Press “1” for World Peace


Full disclosure: I count Tom Murphy as a friend. I think he’s a terrific Town Moderator. Of course I haven’t lived in Ipswich long enough to have experienced any other Town Moderator, and where I come from they don’t have Town Moderators, so I may not be the best judge of Town Moderators. But from everything I can see, Tom is totally earning what we pay him, which is just under 68-1/2¢ a day.

Anyway, I’m inclined to trust Moderator Murphy’s judgment, especially when he’s judging a matter I don’t know much about, and this would include electronic keypad voting in Town Meeting.

The idea was originally proposed by the great gadfly-citizen Phil Goguen; it was one of the rare moments when Phil has supported anything that would cost any money: The shock of it actually showed up on the Richter scale.

FinCom and the Select Board have waved off keypad voting in the past because of the expense. To his credit, Moderator Murphy kept an open mind and explored the possibility, ultimately deciding that the voters should give it a whirl. The test, scheduled for our May 14 Town Meeting, will be free, compliments of the keypad-seller. The idea is, once you taste it for free, you can’t help but go back for more, even if you have to pay for it. It’s like cocaine in my old neighborhood in Chicago, or those bits of Asian food on toothpicks they give you in the food court at the mall.

I hope the keypad-voting test goes well. I hope with the electronics, Town Meeting suddenly makes the jump into hyperspace, and the evening wraps up so quickly, the Town’s citizens become instantly addicted to warp speed.

And let me just suggest, by way of encouraging my fellow voters to relax and give this new drug a try, that I’m pretty sure this keypad-voting test is the result of scrupulous study and research by our diligent Town Moderator. If I know Tom, I feel almost certain that he is bringing us this test vote onlyafter reviewing and perhaps even personally experimenting with other forms of voting.

You realize, of course, that down through history, groups have been deciding issues by many different methods. Ipswich is fond of

(a) shouting “Aye!” or “Nay!” (a test of the citizens’ lungs and the Moderator’s ears),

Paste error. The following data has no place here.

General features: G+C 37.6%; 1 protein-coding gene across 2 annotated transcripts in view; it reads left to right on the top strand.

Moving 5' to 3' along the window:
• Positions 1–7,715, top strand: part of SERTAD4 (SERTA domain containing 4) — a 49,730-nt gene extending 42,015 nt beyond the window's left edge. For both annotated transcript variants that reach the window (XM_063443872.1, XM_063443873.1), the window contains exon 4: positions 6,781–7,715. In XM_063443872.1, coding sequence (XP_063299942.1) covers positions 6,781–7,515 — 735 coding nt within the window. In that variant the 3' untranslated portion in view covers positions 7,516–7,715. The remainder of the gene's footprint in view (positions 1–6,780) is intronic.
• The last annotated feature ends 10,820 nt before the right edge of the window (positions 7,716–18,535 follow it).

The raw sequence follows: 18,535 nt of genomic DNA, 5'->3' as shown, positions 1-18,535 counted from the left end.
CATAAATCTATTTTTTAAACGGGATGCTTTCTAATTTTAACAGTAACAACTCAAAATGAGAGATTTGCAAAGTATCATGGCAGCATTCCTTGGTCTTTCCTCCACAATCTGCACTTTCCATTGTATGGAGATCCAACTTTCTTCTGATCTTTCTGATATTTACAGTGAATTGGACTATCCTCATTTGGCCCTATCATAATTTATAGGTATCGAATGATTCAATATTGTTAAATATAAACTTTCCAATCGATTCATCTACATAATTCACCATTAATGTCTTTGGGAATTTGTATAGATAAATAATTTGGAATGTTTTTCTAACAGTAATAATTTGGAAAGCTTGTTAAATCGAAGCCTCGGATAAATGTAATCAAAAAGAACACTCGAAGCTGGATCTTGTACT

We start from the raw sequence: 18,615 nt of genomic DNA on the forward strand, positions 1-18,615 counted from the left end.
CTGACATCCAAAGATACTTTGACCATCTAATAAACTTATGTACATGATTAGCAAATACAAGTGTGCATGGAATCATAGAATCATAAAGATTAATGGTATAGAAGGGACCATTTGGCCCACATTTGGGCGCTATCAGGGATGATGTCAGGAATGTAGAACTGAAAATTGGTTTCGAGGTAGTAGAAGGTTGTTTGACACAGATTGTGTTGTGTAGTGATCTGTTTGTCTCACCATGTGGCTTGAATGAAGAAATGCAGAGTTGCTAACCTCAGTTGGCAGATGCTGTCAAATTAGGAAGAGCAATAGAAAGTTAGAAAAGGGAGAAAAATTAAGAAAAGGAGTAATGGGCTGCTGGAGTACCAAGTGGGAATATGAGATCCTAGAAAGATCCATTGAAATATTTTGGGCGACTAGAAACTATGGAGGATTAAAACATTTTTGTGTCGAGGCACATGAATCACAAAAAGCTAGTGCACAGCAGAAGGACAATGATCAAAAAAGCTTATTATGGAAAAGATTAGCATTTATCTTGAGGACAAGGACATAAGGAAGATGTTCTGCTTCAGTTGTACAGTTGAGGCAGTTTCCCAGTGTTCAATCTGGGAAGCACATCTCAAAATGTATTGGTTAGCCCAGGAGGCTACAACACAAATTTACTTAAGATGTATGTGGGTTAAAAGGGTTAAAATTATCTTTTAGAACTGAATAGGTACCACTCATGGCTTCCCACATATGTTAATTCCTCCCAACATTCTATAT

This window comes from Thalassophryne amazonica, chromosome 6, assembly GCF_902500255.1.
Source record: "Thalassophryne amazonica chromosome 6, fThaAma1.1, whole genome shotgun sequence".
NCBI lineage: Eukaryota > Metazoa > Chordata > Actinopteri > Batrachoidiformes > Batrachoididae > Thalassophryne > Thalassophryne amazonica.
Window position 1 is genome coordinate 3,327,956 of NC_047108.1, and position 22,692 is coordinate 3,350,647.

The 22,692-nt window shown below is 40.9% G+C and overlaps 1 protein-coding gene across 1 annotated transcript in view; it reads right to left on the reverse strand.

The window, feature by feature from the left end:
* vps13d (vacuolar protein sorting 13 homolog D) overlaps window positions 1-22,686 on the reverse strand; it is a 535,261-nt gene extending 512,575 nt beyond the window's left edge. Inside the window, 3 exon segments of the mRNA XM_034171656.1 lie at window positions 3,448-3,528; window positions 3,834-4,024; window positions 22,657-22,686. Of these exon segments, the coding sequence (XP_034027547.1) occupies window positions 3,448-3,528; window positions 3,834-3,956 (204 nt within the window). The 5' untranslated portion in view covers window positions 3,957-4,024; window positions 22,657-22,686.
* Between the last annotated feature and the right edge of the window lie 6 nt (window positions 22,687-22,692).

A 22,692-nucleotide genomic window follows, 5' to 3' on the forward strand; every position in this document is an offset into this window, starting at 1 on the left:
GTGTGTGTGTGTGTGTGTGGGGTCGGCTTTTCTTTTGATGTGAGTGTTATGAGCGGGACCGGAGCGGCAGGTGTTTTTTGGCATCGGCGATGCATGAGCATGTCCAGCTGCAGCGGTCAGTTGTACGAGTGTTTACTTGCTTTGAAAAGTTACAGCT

(b) holding up brightly colored cards (a test of the tellers’ eyes, and their ability to count without their fingers) or,

(c) when necessary, keeping your neighbor from knowing the dark secrets of your soul by filling out a paper ballot.

But there are other options. For example:

Fighting. In olden days, public questions were sometimes decided by combat. I mean reallyolden days. People who felt one way chose a champion to representing them in a one-on-one fight; people who felt the other way chose their own champion, and hoped that their guy could beat the other guy. Think how much quicker it would be if we arrived at Town Meeting and, instead of 12 Articles, we simply go 12 rounds. The “aye” side chooses Mark Warner, the “nay” side chooses — well, just stay on the “aye” side, because the “nay” side is in trouble. Anyway, in the end, Moderator Murphy did not consider combat to be a practical choice for the Town of Ipswich. At least not officially. How you settle your issues with your next-door neighbor is your own business.

Smoke. Another olden-times communication device: smoke signals. Impractical at Town Meeting, you say? Not so. With the recent “vaping” craze comes the inevitable “vape-voting” system: I think you suck for “yea,” blow for “nay.” Or maybe it’s the other way around. In any case, I’m sure if the Town Moderator explored the possibility of vape-voting, he ruled it out for very good reasons.